How to descend like Vincenzo Nibali

Six expert tips from coach Rob Wakefield

Practice getting in the drops

Rob Wakefield is a certified coach with a background in BMX and road cycling, events and races across Europe and America. Here he explains how to tackle descents using the same techniques and mindset as pro riders such as Nibali.


One of the most thrilling moments of a major competition is when a rider seemingly throws caution to the wind to make a break for victory. Nowhere is this more thrilling than on a daredevil descent, and few are more exciting and effective at turning the hair-raising downhill plummet into a place up on the podium than Vincenzo Nibali.

While his approach may seem brave to the point of thoughtless, the reality is much more calculated

Over the years La Squalo (the shark), now riding for Bahrain Merida, has perfected his positioning, technique and timing to seize some spectacular stage wins during the downhill dash. While his approach may seem brave to the point of thoughtless, the reality is much more calculated. Nibali optimises the tightest turns, maximises his aerodynamic advantage by reducing his frontal area to the barest minimum and almost always finds the fastest line.

These key components coupled with a seemingly fearless approach contribute to a skill many envy and few can emulate. By breaking down your own descent into its component parts you can improve your effectiveness in the saddle and enjoyment of your ride when things really do take a downward turn…

1. Practice makes perfect

Descending is a skill and, like any other, can be improved. Practice gives you confidence, which is key to descending quickly and safely. Like learning any skill, it’s best to start slowly and build from there. 

Pick a local descent with a decent surface and good visibility. Do it a few times, until you are confident and feel relaxed on that descent. Then move to more technical descents.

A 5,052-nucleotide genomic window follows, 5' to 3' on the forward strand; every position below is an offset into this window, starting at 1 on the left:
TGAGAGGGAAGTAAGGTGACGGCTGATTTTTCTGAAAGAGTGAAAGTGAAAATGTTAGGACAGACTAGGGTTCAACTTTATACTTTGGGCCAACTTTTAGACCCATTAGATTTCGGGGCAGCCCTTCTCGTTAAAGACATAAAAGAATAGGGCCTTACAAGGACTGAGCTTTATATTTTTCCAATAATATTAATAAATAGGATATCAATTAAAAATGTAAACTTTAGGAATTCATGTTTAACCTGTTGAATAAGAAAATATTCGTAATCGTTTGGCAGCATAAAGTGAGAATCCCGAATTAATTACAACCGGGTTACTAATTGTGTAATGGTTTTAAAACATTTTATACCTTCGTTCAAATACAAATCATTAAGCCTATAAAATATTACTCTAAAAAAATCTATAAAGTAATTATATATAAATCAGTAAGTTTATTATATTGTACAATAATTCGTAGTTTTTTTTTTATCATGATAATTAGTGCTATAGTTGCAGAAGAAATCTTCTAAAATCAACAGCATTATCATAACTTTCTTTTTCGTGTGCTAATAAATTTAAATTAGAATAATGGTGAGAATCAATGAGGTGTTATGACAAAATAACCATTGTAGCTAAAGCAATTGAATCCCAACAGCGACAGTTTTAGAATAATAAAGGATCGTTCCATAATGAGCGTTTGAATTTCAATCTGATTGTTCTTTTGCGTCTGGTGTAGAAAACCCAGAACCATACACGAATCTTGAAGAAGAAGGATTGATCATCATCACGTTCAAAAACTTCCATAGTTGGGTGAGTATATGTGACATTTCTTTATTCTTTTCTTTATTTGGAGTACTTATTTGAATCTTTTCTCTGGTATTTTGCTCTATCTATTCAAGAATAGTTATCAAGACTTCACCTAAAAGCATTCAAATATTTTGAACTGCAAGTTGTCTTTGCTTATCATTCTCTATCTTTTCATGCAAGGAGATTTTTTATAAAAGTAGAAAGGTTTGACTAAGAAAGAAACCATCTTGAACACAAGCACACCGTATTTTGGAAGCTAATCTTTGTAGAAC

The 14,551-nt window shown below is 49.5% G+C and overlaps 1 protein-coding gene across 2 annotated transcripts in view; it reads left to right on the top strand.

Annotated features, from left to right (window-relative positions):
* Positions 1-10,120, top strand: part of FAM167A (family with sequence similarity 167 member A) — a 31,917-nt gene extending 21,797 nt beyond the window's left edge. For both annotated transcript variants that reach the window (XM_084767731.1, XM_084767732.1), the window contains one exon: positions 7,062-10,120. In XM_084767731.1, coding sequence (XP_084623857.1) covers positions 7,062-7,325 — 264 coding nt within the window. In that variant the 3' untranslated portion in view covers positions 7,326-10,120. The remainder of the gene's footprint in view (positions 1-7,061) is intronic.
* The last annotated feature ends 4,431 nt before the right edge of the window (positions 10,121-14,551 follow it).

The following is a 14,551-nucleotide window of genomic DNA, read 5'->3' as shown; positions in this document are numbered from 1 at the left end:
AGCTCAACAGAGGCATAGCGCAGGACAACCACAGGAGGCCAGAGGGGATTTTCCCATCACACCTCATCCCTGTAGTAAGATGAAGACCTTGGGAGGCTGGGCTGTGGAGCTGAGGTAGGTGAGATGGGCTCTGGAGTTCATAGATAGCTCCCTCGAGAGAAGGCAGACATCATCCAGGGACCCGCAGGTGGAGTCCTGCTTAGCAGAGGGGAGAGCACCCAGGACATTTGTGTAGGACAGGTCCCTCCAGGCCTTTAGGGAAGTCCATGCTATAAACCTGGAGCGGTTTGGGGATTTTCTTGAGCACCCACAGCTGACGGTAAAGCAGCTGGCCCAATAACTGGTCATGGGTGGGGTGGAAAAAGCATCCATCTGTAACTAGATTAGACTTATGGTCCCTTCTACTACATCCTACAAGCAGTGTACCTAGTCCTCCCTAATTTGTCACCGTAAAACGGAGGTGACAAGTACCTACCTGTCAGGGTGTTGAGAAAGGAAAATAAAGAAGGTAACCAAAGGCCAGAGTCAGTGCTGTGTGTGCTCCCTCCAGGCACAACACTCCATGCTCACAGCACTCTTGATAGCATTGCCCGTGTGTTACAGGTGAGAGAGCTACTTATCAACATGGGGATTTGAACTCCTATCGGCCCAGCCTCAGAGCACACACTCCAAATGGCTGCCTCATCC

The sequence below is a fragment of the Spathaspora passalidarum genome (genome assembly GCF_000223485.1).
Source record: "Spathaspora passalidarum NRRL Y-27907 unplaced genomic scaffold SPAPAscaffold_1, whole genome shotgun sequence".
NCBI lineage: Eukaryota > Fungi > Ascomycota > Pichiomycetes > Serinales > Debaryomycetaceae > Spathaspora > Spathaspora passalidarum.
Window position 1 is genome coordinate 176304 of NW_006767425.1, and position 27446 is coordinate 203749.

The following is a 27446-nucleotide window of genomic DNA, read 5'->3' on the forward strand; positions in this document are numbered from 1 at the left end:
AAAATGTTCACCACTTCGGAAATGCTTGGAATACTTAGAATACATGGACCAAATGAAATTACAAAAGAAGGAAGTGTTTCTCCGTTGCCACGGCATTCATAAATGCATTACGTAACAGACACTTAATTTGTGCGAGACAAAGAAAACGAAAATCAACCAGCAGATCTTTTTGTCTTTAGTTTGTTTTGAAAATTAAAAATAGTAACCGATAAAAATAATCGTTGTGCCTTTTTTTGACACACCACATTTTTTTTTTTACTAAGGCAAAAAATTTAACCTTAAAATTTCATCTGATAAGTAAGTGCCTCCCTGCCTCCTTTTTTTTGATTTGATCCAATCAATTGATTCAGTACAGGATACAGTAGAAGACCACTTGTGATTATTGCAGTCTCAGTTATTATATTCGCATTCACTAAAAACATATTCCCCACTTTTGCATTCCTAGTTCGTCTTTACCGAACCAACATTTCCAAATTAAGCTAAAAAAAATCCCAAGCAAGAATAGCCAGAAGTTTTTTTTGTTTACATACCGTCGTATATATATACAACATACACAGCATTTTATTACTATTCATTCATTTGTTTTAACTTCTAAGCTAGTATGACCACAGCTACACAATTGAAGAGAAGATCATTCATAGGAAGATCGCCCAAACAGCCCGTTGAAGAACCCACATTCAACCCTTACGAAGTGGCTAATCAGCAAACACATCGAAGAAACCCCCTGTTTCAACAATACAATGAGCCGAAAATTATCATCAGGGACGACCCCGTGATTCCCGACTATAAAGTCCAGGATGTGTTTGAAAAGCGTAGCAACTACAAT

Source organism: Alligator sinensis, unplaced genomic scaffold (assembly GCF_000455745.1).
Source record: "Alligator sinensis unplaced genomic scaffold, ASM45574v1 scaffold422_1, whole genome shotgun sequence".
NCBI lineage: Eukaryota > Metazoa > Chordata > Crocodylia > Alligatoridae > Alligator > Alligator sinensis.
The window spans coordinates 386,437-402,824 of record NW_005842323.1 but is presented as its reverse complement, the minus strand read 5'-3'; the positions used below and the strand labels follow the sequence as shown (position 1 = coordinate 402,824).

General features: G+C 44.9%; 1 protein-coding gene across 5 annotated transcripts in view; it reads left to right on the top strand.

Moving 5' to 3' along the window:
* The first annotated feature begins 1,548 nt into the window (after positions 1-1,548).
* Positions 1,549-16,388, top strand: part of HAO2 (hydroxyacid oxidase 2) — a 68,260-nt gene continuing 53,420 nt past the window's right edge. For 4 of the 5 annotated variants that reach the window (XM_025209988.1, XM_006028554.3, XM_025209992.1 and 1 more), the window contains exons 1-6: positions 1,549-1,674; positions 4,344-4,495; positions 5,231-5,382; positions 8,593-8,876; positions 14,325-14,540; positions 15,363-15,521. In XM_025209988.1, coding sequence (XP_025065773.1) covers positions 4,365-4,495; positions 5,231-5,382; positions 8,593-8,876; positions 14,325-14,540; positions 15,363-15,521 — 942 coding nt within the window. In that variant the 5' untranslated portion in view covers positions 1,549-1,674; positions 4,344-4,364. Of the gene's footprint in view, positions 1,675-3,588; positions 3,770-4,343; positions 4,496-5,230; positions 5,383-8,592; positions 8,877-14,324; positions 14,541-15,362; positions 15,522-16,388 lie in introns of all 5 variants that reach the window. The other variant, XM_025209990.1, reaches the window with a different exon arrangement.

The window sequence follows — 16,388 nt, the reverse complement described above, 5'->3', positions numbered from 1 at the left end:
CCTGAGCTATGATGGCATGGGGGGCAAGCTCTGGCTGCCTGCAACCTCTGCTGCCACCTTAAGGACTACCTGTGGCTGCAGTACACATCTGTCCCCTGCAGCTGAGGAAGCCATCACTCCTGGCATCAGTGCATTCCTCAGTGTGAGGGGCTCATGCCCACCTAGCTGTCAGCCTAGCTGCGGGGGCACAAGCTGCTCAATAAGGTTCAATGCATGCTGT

2. Get on the drops

Your weight distribution on the bike is crucial. Getting on the drops with your bum back on the saddle spreads the weight over the bike, and gives you better balance. It also gives you greater control over the brakes, and keeps you nice and low compared to riding with your hands on the hoods. 

When cornering, have your outside leg at the 6 o’clock position, with your weight pressed down on that foot. For hairpins, you will probably find yourself leaning harder on the inside hand down into the corner.

Practice gives you confidence, which is key to descending quickly and safely

3. Timing is crucial

Many riders make the error of taking corners too soon when descending. Delay the turn to the last second, so that you’re using all the road and have a good angle of exit. Turn in too soon and the only place you are heading is the scrub…

If you need to use the brakes to trim speed, try to do so before the bend rather than during the turn. You have two brakes for a reason, so use them both.

4. Keep calm

It’s easy to get swept up by the thrill of a decent descent. There may be times when you feel you have overcooked an approach to a corner or there is something unexpected in the road. Nothing good will come of panicking in this situation. Be calm and trust your skills — chances are you can avoid the problem if you stay in control of the bike.

5. Watch and learn

When riding with others, you can always learn from their strengths and weaknesses. Look at the smooth lines made by an excellent descender, look at how much time they have.You should also watch YouTube clips of professionals descending.

6. The golden rule — mind aims

Before any race or event, remind yourself that your number one priority is to finish safely. 

Cycling can be dangerous, but there isn’t too much out there that you cannot control or influence. Fear and caution are important, but they should not inhibit your bike handling or your state of mind.


That is where practice and experience come in.